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Luxury Performance Sedans

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  • tayl0rdtayl0rd Posts: 1,938
    That doesn't make much sense considering diesel costs more than premium these days.
  • deweydewey Posts: 5,243
    Based on my understanding the refinery capacity that has been struck by hurricanes had a bigger impact on diesel prices than gasoline prices.

    I guess the diesel price premium will go down or become a discount to gasolin in the future when refinery capacity recovers?
  • cdnpinheadcdnpinhead Forest Lakes, AZPosts: 3,206
    Diesel fuel demand is less a function of cost than is gasoline. When the prices go up markedly, the trucks & locomotives continue using as much as ever, while automobile consumption often drops, at least for awhile.

    Even at a 5% premium, diesel cars deliver sufficiently better fuel mileage to more than make up the difference. I just got back from England, where I drove a rented diesel Citroen minivan (oh boy) over 1200 miles in ten days & averaged a little under 39.5 mpg, going 75-80 on the motorways for well over half of that (at $6.72/U.S. gal, BTW).
  • >>>> MEMO: How LPS Cars Could Save the World from Running out of Fuel

    LPS cars IN THE US have typically NOT been diesels (and yes there are some noteworthy exceptions, but I am meaning to keep my remarks "general" or typical -- that is, the spirit of what I will be posting is accurate.)

    I was lucky enough to attend Audi's winter wonderland driving school in Seefeld, Austria over the course of four different years (always in January). My most recent visit was in 2002 when I was treated to a "top o' the line" Audi A4 quattro sport 2.5T to drive for three days along with 39 other English speaking folks.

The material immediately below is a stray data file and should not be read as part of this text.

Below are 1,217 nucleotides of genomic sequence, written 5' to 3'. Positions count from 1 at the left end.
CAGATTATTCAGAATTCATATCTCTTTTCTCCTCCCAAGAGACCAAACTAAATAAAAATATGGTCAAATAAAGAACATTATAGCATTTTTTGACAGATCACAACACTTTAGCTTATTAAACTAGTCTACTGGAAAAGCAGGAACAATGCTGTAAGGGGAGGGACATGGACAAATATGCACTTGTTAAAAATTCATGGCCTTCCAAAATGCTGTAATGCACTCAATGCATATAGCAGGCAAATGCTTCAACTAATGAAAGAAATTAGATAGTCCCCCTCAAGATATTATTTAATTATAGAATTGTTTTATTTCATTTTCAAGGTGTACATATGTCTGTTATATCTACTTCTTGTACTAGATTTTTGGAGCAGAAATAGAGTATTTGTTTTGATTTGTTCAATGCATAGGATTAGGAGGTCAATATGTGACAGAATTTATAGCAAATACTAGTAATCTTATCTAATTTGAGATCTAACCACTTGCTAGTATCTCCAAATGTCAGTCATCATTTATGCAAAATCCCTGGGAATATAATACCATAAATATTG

Background#1:

    On hand were versions of the A4 with gasoline engines and the one noted with a diesel. Only the Audi S4 was more powerful than the 2.5T diesel powered car. Of course the reason was the torque that diesels produce -- and turbo diesels coupled with 6 speed manuals seem especially quick. Much quicker than even the top o' the line A4 V6 (even though the V6 did have a few more ponies than the diesel, the torque and when it was available was far more potent than any A4 gasoline fuel-based car save the S4.)

    Background#2:

    A Saturday TV show on Spike TV (part of the Spike TV "PowerBloc") sometimes features technology, accessories and other things that are automotive related -- one recent Saturday, the host of the show got on the Internet and ordered a "bio diesel" manufacturing kit, set it up, went to Burger King and got some number of gallons of spent vegetable cooking oil, dumped the cooking oil into the contraption and some time later, ta da, 20 gallons of pure bio-diesel (at a cost of ~ $.70 per gallon for the home brew.)

    The host then dumped this 20 gallons of bio-d into a Dodge with a big-honking-diesel engine and took it to the track and onto the street for a "real world" test.

    Long story short: the bio-diesel was "imperceptibly" different than petro-diesel. Performance and mileage were "the same" with BugerKing Diesel and with the stuff on sale at the local filling station.

    The point?

    The basic ingredients of bio-diesel can be grown (corn, soybeans, etc.) and re-grown and re-grown and they are, therefore, "renewable." There is, in theory at least, an unlimited supply of bio-diesel for the making. And, the vehicles equipped with an engine such as the Audi 2.5T diesel are performers in every positive sense of the word and, by extrapolation, would be great in LPS cars.

    Hybrids, at this point, are a good concept but the economics -- yet -- don't make sense. Moreover, the ecological impact makes little sense -- at this juncture.

    Now, for those who would poo-poo the idea (when is the last time you saw "poo-poo" in print?) of diesel, fine. No problem.

    According to the Rand Corporation's August 2005 study on "known petroleum resources in the United states," we have "proven" oil reserves in Colorado and Wyoming that at 2005 consumption levels that could satisfy (sustain) all (100%) of our current consumption for 100 years without ANY imports period.